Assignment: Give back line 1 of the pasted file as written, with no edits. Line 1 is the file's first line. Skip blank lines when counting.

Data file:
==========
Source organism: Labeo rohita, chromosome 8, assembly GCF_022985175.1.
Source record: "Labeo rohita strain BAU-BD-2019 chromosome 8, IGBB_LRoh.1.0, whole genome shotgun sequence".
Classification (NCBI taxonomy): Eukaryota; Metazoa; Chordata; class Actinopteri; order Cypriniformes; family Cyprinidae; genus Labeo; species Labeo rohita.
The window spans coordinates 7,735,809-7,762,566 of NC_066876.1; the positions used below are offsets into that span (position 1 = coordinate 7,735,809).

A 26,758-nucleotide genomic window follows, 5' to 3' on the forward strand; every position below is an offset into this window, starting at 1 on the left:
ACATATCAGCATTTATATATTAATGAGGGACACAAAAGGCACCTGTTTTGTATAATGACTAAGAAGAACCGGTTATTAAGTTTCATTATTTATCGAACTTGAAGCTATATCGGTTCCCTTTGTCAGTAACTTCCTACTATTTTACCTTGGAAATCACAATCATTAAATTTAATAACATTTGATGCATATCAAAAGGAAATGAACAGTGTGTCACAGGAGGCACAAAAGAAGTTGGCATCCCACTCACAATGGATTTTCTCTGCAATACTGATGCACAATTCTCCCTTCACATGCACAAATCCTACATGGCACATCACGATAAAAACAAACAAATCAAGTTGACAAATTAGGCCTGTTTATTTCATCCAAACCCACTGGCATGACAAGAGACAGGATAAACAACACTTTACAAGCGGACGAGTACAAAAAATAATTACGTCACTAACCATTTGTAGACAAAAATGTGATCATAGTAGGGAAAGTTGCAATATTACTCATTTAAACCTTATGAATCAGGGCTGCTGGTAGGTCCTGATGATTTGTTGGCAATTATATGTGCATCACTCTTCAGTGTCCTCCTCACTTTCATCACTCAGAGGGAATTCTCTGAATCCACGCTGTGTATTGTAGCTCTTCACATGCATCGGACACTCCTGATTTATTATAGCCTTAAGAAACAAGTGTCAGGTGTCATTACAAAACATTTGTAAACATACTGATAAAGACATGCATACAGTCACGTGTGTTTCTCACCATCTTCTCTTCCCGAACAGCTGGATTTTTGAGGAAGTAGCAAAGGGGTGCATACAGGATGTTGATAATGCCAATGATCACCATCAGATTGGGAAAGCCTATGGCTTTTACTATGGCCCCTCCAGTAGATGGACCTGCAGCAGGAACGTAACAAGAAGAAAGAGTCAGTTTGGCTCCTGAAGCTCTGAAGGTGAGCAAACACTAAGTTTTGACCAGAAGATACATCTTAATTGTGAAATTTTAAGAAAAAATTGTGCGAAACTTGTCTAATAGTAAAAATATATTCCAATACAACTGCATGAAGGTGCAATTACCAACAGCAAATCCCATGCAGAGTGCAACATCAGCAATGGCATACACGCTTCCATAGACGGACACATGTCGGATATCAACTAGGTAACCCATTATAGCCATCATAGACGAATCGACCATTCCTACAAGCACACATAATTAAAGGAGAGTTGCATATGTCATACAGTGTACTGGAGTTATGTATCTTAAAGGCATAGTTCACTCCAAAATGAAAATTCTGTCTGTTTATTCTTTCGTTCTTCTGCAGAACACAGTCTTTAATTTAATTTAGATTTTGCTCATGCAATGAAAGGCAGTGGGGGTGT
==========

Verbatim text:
Source organism: Labeo rohita, chromosome 8, assembly GCF_022985175.1.